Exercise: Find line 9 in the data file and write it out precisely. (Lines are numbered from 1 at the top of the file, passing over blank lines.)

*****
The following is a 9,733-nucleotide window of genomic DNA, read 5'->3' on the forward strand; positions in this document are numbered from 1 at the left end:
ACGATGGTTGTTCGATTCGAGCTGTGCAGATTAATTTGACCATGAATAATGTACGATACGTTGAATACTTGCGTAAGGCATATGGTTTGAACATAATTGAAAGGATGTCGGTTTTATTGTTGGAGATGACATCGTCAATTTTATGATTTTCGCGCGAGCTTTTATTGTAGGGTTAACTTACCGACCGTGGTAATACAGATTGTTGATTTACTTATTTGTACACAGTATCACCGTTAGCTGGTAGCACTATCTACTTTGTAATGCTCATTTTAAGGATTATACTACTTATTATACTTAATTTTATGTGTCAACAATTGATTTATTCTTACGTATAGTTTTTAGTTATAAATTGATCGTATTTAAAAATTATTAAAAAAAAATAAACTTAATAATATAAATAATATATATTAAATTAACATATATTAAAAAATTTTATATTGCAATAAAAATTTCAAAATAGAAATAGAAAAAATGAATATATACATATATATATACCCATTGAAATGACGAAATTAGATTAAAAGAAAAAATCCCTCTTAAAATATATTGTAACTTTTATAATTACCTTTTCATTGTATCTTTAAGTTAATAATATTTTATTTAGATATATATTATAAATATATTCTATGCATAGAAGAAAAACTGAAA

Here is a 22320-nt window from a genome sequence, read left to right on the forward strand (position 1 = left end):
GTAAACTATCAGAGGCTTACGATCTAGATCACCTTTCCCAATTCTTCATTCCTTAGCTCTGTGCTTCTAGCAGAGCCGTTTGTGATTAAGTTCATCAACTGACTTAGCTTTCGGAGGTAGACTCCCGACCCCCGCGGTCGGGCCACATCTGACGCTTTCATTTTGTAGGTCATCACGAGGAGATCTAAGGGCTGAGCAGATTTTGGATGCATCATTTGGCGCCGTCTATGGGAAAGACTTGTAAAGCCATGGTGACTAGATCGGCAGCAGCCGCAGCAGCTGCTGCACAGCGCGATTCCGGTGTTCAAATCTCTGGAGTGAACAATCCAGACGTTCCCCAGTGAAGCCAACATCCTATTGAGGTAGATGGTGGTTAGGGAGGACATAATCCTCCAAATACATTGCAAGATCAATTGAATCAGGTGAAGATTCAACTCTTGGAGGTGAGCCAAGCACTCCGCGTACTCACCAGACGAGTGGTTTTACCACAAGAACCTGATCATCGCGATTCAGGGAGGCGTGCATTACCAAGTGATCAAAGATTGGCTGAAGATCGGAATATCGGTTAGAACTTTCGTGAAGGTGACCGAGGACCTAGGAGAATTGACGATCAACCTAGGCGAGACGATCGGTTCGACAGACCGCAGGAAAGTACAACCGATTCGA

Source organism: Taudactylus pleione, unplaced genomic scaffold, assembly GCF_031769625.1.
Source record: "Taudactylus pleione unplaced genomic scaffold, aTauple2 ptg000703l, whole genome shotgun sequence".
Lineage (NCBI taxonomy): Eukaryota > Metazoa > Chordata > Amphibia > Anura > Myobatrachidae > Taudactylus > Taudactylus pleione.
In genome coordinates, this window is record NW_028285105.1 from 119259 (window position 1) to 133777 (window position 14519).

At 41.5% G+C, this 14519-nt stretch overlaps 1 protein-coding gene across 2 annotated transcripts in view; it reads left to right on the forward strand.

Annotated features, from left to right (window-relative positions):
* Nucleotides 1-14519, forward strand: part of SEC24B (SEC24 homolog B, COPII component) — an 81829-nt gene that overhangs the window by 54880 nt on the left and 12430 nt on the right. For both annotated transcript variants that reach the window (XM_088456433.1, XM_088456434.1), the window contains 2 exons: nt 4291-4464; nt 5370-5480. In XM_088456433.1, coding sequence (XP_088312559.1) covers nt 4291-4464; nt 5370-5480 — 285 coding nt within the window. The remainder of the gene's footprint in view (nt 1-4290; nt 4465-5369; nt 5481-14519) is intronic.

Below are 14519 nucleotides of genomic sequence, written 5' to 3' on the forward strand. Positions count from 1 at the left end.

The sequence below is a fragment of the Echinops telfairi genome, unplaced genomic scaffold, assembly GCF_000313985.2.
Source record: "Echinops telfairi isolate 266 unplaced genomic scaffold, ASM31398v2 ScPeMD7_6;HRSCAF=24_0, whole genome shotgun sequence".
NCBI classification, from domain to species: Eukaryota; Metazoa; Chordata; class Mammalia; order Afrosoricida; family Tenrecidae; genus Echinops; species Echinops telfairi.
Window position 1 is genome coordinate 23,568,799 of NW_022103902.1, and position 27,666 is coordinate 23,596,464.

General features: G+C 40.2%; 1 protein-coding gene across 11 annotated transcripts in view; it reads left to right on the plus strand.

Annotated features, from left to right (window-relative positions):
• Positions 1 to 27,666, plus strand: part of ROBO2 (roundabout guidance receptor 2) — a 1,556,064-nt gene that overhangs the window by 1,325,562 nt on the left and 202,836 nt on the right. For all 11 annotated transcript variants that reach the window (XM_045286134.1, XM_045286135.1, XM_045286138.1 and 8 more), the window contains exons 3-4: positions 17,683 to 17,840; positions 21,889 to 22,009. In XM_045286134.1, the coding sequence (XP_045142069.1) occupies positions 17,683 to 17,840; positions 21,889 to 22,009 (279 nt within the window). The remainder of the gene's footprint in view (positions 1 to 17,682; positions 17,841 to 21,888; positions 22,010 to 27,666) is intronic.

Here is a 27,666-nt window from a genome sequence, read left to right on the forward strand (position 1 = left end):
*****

At 41.5% G+C, this 14519-nt stretch overlaps 1 protein-coding gene across 2 annotated transcripts in view; it reads left to right on the forward strand.